Red Mass 2021

Published: October 1, 2021

Bishop Anthony B. Taylor preached the following homily during the Red Mass at Christ the King Church in Little Rock on Friday, Oct. 1, 2020.


Bishop Taylor

Today we are gathered for our annual Red Mass in which we invoke the Holy Spirit on you who exercise the legal profession or serve us in public office. We have this special Mass to thank you for your service to the community and to offer you the opportunity to reflect on the God-given power and responsibility you exercise for our benefit.

And since the service you offer us is sometimes very difficult, we have this Mass to ask God to fill you with the seven gifts of the Holy Spirit listed in Isaiah 11:2-3 to enlighten you and to empower you. To enlighten you regarding what is to be done in difficult to discern situations and to empower you to do what you know is right, especially in the face of incomprehension and opposition.

To enlighten you with wisdom, understanding, counsel and knowledge. And to empower you with fortitude, piety and fear of the Lord.

Let me share with you a secret that has given me a great deal of peace when I have had to deal with difficult, painful situations. I draw on that last gift of the Holy Spirit (fear of the Lord) in this way: I remind myself consciously that the only one I have to please is the Lord.

As bishop, I — like many of you — am a public person. So I understand the pressures that can come with your public role. Sometimes the issues themselves are difficult to sort out — it's hard to act when you don't yet know the full picture and the parties involved have a vested interest in keeping you in the dark.

People do lie, after all. And even honorable people "repackage" the truth in order to better make their case. And so today we pray for wisdom, understanding, counsel and knowledge. Other times it's pretty clear what we have to do, but it isn't going to be pretty. People are going to get angry or be scandalized.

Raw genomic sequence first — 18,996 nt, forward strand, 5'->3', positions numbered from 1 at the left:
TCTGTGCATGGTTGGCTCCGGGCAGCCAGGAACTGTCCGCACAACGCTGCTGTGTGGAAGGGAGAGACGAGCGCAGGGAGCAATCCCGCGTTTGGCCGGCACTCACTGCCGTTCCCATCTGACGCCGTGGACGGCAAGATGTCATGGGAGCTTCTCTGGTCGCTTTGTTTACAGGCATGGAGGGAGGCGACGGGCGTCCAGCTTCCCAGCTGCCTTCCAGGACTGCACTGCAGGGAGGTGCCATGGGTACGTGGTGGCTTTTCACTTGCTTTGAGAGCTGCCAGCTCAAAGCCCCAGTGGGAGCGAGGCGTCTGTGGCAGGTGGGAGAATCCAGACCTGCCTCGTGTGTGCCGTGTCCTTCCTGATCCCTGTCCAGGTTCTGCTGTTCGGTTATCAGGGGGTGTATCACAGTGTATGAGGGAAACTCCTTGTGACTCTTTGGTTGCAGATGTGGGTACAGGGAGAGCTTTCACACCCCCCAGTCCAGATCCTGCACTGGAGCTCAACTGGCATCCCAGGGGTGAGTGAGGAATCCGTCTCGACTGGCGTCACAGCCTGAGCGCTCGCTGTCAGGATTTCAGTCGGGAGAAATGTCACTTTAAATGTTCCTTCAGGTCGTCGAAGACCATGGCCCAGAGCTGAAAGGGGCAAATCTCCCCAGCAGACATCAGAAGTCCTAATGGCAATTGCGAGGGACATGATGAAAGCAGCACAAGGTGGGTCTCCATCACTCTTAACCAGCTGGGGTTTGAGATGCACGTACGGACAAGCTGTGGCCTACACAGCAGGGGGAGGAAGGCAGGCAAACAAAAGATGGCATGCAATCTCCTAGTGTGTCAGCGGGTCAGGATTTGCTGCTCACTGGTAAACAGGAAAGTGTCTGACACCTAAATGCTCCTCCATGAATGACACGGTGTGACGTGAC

Your intentions and the meaning of your actions are going to be misrepresented in the media, and there are people who have ulterior motives for making sure that this happens. And then there are situations in which there are innocent people who are going to get hurt and there's no way around it — for instance, the children in a child-custody case. And so today we also pray for fortitude, piety and fear of the Lord.

Let me share with you a secret that has given me a great deal of peace when I have had to deal with difficult, painful situations. I draw on that last gift of the Holy Spirit (fear of the Lord) in this way: I remind myself consciously that the only one I have to please is the Lord.

I don't have to please the public, or either party in a dispute, and especially not myself. The only one I have to please is the Lord. If that's your focus, even those who disagree with you and are displeased with you can tell that you're not in this for yourself. It will also keep your own motives pure, so long as the only one you're really trying to please is the Lord. Scripture repeats insistently "the beginning of wisdom is the fear of the Lord." 

And isn't it true that most of the time we fear displeasing others more than we fear displeasing the Lord? We fear losing a case, we fear displeasing the electorate and losing an election, we fear criticism by our peers and we fear negative publicity. There are a lot of reasons to feel apprehension about things that come up in the legal profession, not to mention in our lives in general.

And yet the "fear" referred to in "fear of the Lord" is not apprehension, as if we were concerned that God might do us harm if we offend him or don't get things right. Rather it means being more concerned to please him than we are worried about the unpleasant and even predictable fallout that doing his will and speaking his sometimes unpopular truth may entail.

And yet what a source of inner freedom it is to sincerely seek to do his will in all things. You'll sleep well at night — even in trying times!